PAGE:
ISO 19011 vs ISO/IEC 17021-2

When ISO 17021-2 is published will ISO 19011 be needed? Paul Simpson explains the differences between the two auditing standards and the current revision of ISO 19011

ISO 19011 vs ISO/IEC 17021-2In an organization that exists to produce and provide standards and to encourage standardization you might well ask yourself how there can be two working groups developing separate standards relating to auditing competency – ISO 19011 and ISO/IEC 17021-2.

The simple answer is that ISO/IEC 17021-2 is a requirements standard intended for use by accreditation bodies to assess management systems certification bodies while ISO 19011 provides guidelines for first-, second- and third-party auditors for auditing management systems. In doing so ISO 19011 identifies best practice and provides information on what should be done in carrying out an audit without specifying how it must be done.

How then are the two standards going to be used, whether separately or together? The third-party certification industry will use ISO 17021-2 to define requirements for audits and audit arrangements and accreditation bodies will determine whether a certification body’s auditing arrangements and activities comply with those requirements. Those developing ISO 19011 hope that enlightened people involved in third-party certification will also use the guidance standard to continue to develop their auditors, programmes and the audit process.

New ISO 19011

At the same time as ISO 17021-2 is being developed, the working group charged with reviewing ISO 19011 has been revising the standard. The main changes from the 2002 edition include an extension of the standard’s scope of application from quality and environmental management systems to all types of management systems auditing.

Continuing the development of management systems standards for health and safety, food and information security, for example, means that ISO 19011 must be able to accommodate differing requirements while still providing useful guidance. One phrase that has been used many times in the development process is: ‘An audit is an audit, is an audit.’

The revision will include an enhanced section seven of the main standard which deals with auditor competence. The section covers:

  • Behavioural aspects, such as generic knowledge and skills
  • Discipline or sector-specific skills
  • Evaluation and maintenance of competence.

An additional annex will provide standard specific guidance for auditor competence for quality, environment, occupational health and safety, security, preparedness and continuity, transportation safety and records management. For each standard the competence requirements are broken down into:

  • Systems and principles
  • Legal requirements
  • Techniques used within the discipline
  • Terminology and technology
  • Sector- or organization-specific knowledge.

A further annex provides examples of a process for evaluating auditor competence for combinations of management system standards in various sectors. The ISO working group developing ISO 19011 is encouraging more management systems standards committees within ISO to produce their own sector-specific guidance on competence before the next scheduled working group meeting in December 2010.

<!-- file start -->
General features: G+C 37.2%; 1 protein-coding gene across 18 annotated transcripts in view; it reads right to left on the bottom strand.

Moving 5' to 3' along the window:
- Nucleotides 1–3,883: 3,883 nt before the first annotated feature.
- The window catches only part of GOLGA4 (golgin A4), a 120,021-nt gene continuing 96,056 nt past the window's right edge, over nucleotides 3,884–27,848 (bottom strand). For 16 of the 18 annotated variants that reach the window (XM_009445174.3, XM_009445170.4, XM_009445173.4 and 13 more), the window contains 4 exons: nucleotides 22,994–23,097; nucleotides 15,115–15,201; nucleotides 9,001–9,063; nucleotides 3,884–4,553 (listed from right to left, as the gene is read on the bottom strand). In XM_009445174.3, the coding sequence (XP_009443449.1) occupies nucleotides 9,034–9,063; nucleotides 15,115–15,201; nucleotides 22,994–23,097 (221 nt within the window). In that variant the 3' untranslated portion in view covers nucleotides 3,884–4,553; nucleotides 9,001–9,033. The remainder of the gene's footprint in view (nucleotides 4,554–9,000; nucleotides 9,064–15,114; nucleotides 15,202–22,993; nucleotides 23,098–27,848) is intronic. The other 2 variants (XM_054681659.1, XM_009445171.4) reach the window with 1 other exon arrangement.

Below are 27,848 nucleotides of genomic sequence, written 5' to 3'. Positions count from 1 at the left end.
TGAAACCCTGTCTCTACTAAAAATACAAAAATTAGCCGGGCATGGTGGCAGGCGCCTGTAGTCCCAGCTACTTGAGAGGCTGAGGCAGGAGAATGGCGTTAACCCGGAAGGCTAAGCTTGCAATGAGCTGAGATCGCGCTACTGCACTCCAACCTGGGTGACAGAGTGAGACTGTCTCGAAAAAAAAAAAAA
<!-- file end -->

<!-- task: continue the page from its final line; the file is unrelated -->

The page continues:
Risk-based auditing will be acknowledged for the first time in the revision. While the topic is not dealt with as a separate issue the standard emphasizes the need to assess what an organization does and, by extension the significant risks associated with its activities in developing an audit programme, audit plans and in selecting competent auditors. Integrated audits are also covered in sections five and seven, but without any specific guidance as to how an integrated audit differs from an audit of a system designed to meet one management system standard.

Annex C now includes further guidance on the use of alternative audit methods such as remote audits as part of a programme, more on the audit process and help in the use of audit sampling. The section on judgemental sampling even includes an attempt to capture the ‘auditor’s nose’ that many have seen in action where an experienced auditor uses their knowledge and skills and chooses the single record that contains a nonconformity from the hundreds available to select.

The revised ISO 19011 has been updated and restructured throughout to reflect changes to the auditing profession over the last eight years, but there is still extensive duplication between sections. For example, guidance for audit methods is mentioned in nine separate sections and has a whole annex of its own. It depends on your point of view as to whether having all the information available in one section at the expense of this duplication works well.

 At the working group’s last meeting in Mexico, it dealt with more than 200 pages of comments from national standards bodies and produced the draft international standard that is currently being reviewed and commented on. From this point on it becomes more difficult to make substantive changes to the standard but the working group can still refine the text. Publication of the revised standard is planned for late 2011. 

About the author
Paul Simpson represents the UK on ISO’s TC 176 working group working on revisions to ISO 19011. He is also a member of the UK committee providing input to the ISO CASCO working group developing ISO/IEC 17021-2.

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